GameCentral talks to Taito about how they’ve attempted to revive classic franchises like Bubble Bobble and Darius for the modern era.
The golden age of arcade games is long gone but many of the giants of that era still live on today, even if few of them pay anything more than lip service to the coin-op games for which they were once best known. The likes of Sega, Capcom, Namco, and Konami do occasionally reference their arcade heritage, and the contemporary console ports that came from them, but until recently Taito was so withdrawn from the industry that many probably assumed they no longer exist. But they do, and they’re in the midst of an exciting comeback.
Taito were acquired by Square Enix in 2006 and although they continued to release the odd mobile title, and even occasionally a new console game, most went under the radar, especially in the West. However, in 2019 they began a grassroots comeback, releasing new Darius collections and reviving past franchises such as The Ninja Saviors (aka The Ninja Warriors) and Bubble Bobble.
All those games turned out surprising well and have emboldened Taito to continue its approach, focusing on Bubble Bobble and Darius but also attempting to bring back more obscure franchises as well. We spoke, via email, to Taito producer Toyama Yuichi about the past and future of the company and while he wouldn’t be drawn on specifically which games are next he did suggest that major announcements are imminent. More importantly he is well aware of how well Rainbow Islands is regarded by old school British gamers…
GC: What is the status of Taito now and how much autonomy do you have to start new projects? There seems to have been a significant increase in new releases using classic IP lately, so what was the thinking behind that?
TY: We are in the process of releasing new projects, both for consoles and mobile apps, that are well received by users and are profitable.
There are many fans of Taito’s past IPs and we want to provide products that will please them. In fact, although this is a Japan-only title, we are distributing the smartphone app Magic Pengel: The Quest For Color for those who liked Rakugaki Kingdom, an RPG where you can draw your own pictures and have them move and fight in the game.
Puzzle Bobble has a particularly strong reputation overseas, so we’ve teamed up with Survios to release Puzzle Bobble VR: Vacation Odyssey, the first VR game from Taito. We would also like to release new games in the future, like we released Touhou Spell Bubble, a game that combines Puzzle Bobble and a music game, using characters and music from the Touhou Project. We have many other projects in the making, so please look forward to them.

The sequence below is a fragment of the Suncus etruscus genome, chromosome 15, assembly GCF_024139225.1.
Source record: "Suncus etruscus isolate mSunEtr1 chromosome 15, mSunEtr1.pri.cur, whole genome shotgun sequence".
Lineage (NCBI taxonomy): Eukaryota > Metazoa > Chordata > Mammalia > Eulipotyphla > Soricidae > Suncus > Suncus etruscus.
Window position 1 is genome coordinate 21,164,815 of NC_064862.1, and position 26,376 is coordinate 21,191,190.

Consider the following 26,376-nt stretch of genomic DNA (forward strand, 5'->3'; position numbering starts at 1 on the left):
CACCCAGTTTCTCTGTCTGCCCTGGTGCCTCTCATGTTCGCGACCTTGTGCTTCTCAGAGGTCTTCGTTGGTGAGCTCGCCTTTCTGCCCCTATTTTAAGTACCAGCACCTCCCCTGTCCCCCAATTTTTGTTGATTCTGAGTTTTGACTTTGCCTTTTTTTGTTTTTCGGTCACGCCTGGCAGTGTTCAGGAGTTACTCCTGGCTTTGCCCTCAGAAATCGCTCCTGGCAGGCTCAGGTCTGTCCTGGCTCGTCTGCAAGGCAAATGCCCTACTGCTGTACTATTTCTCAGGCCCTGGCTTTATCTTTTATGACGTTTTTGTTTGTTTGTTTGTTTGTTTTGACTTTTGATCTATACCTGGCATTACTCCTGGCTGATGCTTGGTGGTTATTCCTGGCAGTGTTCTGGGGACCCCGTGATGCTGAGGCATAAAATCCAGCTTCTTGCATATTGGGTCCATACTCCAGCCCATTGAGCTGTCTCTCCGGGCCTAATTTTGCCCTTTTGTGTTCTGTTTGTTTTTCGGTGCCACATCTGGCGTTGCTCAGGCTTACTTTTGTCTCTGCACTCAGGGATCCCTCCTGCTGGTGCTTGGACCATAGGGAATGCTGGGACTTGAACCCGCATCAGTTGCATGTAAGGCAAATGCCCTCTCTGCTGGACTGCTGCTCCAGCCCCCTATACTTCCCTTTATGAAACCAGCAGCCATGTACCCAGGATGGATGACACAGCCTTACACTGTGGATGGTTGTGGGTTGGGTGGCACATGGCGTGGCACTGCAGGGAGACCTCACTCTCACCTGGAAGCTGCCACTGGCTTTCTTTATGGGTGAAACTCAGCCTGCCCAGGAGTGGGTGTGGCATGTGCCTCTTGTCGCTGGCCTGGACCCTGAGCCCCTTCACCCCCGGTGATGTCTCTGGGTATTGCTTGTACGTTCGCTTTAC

GC: How many developers still work at Taito that were present in the old days? How have you been able to keep the Taito spirit alive all this time, especially when there were long gaps between releasing new games?
TY: Taito has been out of the console game business for a while but in the meantime, we have continued to develop arcade and mobile titles. In the arcade division there are people who have been involved in development for a long time and those people continue to carry on the spirit of Taito, as well as those who have newly joined Taito.
‘Be Playful in the Core’ is our value and belief for our daily tasks. Taito believes that as an entertainment provider, we should always be prepared for challenges and improvements and always remain playful to influence our customers and give them more surprise and excitement than ever before.
In Japanese, ‘True Heart’ is hidden in our motto. So our motto also contains that we have a hospitality mind and spirit.
The official motto may have changed, but I believe that this mindset has always been a part of Taito’s spirit.
GC: How would you characterise the Taito style of game as differing from its peers during the arcade era? Are you aware of any way that you may have worked that differed notably from your rivals at the time, that helped your games become so distinctive?
TY: Although each company went through a trial and error process because arcades themselves were in their infancy, we had been developing our own hardware since the electromechanical machine period and I believe we were able to create games that were unique by utilising the technology that has continued since then.
For example, Darius’s half-mirrored three-screen chassis and Body Sonic [the name for the cabinet’s built-in speaker system – GC] are examples of this technology, and I think they made a strong impression on many people at the time.
Speaking of uniqueness, many staff members joined Taito’s development department from other industries such as animation between the late 1980s and 1990s, and some people may feel that the style of the game changed drastically after this. Their individuality led to the creation of games like Gun Frontier (1990) and Pu·Li·Ru·La (1991), which had a different atmosphere from other companies.
GC: Given how much has changed in the games industry over the last few years, how do you go about trying to maintain the style and personality of the old games, given the opportunities and temptations that modern technology brings?
TY: As the performance of hardware has improved it has become possible to reproduce past titles not only faithfully, but also in HD and with additional elements on all platforms, which has been well received by our customers. In the future, we will continue to come up with additional elements that will please our customers, depending on the needs of the time.
For example, for the 40th anniversary of Space Invaders, Square Enix, one of our group companies, produced an interactive attraction called Space Invaders Gigamax, in which up to 20 people can play at the same time, using projection mapping on the windows of a building with a night view in the background. The project was well received by many people.
In Puzzle Bobble VR: Vacation Odyssey we used the Oculus Quest, a standalone head-mounted display, to evolve the familiar Puzzle Bobble game system into 3D.
We believe that these are examples of the successful integration of modern technology and classic games.